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Moonshane

Moons of Neptune and Uranus

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Moonshane    10,306

I have never seen these and have looked at the interactive tools on the sky and telescope site but does anyone have any idea what sort of scale the tools show either in true field or approximate magnification ?

Cheers

Shane

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John    18,080

I'm currently observing Uranus with my 12" F/5.3 dob. I can get Titania (m 13.9) and Oberon (m 14.1) positioned about 30 arc seconds S of the planetary disk. Can't quite see Ariel (m 14.4) but that is around 15 arc seconds from Uranus so the glare plus the lower mag are working against me. I'm using the 4mm setting of the Nagler 2-4mm zoom for 398x. Uranian disk is surprisingly crisply defined as a pale blue / green but no markings showing as yet.

Mag figures are from Cartes du Ciel. Positions of moons were checked after locations identified at the eyepiece. 

The Cartes du Ciel view (newtonian) is shown below:

uran2511172048.jpg

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John    18,080

Additional note:

Titania is the 1st moon that I see as my eye dark adapts. I have to work harder to get Oberon and it needs more averted vision. Once my eye is dark adapted (15-29 mins at the eyepiece) Titania can be held in direct vision for a few seconds at a time while Oberon remains more elusive.

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Moonshane    10,306

cheers John

That might help. I'll see if I can get anything next time out.

Incidentally, has anyone ever told you that you look a bit like Daryl from the Walking Dead? You could be his older brother :icon_biggrin:

landscape-1453901767-tv-the-walking-dead-s06e09-still-05.jpg

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bish    634
56 minutes ago, John said:

I'm currently observing Uranus with my 12" F/5.3 dob. I can get Titania (m 13.9) and Oberon (m 14.1) positioned about 30 arc seconds S of the planetary disk. Can't quite see Ariel (m 14.4) but that is around 15 arc seconds from Uranus so the glare plus the lower mag are working against me. I'm using the 4mm setting of the Nagler 2-4mm zoom for 398x. Uranian disk is surprisingly crisply defined as a pale blue / green but no markings showing as yet.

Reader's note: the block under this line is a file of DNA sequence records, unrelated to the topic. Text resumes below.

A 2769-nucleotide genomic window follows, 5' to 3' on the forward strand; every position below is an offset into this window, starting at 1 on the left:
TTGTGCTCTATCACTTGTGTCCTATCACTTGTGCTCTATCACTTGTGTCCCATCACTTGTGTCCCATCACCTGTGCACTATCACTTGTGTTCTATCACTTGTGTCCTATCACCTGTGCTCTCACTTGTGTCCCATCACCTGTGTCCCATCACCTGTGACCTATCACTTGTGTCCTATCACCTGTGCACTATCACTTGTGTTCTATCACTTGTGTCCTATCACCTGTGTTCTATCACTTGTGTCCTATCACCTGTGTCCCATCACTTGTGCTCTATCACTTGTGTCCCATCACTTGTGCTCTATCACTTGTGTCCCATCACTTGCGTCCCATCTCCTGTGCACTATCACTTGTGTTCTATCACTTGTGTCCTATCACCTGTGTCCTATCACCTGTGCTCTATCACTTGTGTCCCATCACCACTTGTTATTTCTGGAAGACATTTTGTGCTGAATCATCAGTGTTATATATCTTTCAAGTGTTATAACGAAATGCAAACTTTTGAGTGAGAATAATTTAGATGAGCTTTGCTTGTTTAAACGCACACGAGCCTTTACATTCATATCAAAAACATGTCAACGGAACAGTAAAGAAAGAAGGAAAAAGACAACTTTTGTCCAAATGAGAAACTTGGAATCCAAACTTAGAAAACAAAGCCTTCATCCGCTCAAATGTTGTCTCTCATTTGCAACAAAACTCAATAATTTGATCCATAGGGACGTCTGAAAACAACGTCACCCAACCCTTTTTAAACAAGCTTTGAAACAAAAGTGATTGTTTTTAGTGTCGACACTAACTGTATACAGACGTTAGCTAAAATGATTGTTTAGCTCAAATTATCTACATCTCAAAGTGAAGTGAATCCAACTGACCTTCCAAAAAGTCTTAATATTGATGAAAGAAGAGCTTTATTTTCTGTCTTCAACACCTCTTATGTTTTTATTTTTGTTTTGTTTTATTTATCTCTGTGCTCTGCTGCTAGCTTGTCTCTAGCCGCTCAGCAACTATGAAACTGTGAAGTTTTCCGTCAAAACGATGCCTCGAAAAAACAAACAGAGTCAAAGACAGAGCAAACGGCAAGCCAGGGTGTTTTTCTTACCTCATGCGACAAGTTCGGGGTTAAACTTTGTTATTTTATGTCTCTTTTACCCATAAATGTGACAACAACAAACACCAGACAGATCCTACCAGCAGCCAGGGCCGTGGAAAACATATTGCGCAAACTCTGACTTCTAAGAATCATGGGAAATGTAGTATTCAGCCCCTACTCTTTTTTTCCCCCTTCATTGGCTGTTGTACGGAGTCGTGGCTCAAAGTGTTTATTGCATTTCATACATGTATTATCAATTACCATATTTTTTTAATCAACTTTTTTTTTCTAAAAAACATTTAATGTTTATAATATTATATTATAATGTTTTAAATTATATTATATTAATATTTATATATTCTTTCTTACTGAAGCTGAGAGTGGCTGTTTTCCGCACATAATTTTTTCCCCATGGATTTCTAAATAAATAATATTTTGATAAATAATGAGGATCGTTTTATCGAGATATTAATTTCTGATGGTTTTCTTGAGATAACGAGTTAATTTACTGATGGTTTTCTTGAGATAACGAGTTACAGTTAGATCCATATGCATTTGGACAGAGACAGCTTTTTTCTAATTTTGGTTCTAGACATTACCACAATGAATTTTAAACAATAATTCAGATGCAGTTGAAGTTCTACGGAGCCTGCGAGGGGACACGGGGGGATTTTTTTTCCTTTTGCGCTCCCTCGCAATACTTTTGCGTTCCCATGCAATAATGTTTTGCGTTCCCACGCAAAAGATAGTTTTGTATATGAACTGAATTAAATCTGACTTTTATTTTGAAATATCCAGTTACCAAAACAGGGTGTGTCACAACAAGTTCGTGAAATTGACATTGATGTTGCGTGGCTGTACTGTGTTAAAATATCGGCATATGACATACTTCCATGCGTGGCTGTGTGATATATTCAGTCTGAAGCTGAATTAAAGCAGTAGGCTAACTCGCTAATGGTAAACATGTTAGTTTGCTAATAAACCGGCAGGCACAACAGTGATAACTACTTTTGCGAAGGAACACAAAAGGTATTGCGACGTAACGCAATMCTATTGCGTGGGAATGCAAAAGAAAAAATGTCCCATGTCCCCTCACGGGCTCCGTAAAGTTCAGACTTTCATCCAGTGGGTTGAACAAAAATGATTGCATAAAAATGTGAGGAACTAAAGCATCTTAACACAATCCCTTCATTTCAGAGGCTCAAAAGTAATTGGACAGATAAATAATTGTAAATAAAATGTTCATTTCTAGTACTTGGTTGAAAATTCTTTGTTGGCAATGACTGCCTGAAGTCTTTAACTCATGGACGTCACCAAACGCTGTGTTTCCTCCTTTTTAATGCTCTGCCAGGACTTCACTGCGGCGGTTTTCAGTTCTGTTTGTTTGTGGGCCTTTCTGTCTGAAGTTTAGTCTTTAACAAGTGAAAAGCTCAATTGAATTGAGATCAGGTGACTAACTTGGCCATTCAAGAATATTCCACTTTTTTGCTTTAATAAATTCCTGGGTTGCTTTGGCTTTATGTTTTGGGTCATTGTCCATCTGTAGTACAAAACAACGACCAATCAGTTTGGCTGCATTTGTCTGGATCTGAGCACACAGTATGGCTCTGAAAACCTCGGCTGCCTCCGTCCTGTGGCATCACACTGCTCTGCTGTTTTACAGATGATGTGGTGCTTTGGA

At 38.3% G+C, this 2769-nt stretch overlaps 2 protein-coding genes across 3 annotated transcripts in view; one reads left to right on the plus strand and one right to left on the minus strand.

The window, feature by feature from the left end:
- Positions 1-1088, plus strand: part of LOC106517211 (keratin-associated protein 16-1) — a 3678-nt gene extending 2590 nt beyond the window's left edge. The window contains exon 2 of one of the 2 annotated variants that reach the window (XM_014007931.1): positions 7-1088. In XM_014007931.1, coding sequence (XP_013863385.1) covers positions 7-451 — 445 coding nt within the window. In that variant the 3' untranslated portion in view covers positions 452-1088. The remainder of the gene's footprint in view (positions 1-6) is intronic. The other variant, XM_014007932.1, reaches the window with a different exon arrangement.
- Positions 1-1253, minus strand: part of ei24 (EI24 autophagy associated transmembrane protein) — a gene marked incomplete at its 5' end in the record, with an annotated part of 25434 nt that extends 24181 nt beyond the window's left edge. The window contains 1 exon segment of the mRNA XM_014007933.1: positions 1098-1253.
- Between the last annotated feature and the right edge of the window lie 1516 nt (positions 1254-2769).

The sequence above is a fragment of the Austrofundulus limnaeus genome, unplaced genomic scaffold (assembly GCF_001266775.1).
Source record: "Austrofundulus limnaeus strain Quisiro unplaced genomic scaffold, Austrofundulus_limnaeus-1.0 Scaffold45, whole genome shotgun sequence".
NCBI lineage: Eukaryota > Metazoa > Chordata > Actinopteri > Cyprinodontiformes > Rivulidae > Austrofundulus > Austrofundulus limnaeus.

Mag figures are from Cartes du Ciel. Positions of moons were checked after locations identified at the eyepiece. 

The Cartes du Ciel view (newtonian) is shown below:

uran2511172048.jpg

Nice work John. I don't think my 250px will stretch to that with all the light pollution.  I'll have to try from a dark site.

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John    18,080
56 minutes ago, Moonshane said:

cheers John

That might help. I'll see if I can get anything next time out.

Incidentally, has anyone ever told you that you look a bit like Daryl from the Walking Dead? You could be his older brother :icon_biggrin:

landscape-1453901767-tv-the-walking-dead-s06e09-still-05.jpg

Hmmm - nobody has told me that. It's not the look that I was going for ........ :rolleyes2:

 

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Moonshane    10,306

He's a heart throb John so take it as a compliment! 😃

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Alan White    1,169
On 11/25/2017 at 22:50, John said:

Hmmm - nobody has told me that. It's not the look that I was going for ........ :rolleyes2:

 

I thought it was more a Colonel Sanders look myself.

170px-KFC_logo.svg.png

....... :hiding:

Edited by Alan White

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Stu    15,211

This is what SkySafari has to say. The circle is using the 4mm setting on a Nag Zoom in your 16". x400 and a 0.12 degree fov.

IMG_4878.PNG

IMG_4879.PNG

IMG_4883.PNG

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John    18,080

I use Cartes du Ciel to check the positions but only after I've had a go at observing them and noting suspects that I see.

 

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Luna-tic    191
On ‎11‎/‎25‎/‎2017 at 16:51, Moonshane said:

cheers John

That might help. I'll see if I can get anything next time out.

Incidentally, has anyone ever told you that you look a bit like Daryl from the Walking Dead? You could be his older brother :icon_biggrin:

landscape-1453901767-tv-the-walking-dead-s06e09-still-05.jpg

That guy looks more like Patrick Swayze after a week-long bender.

On ‎11‎/‎25‎/‎2017 at 17:50, John said:

Hmmm - nobody has told me that. It's not the look that I was going for ........ :rolleyes2:

 

Don't worry, you didn't make it  :icon_biggrin:. You're a lot closer to Burl Ives, I think; must be the hat.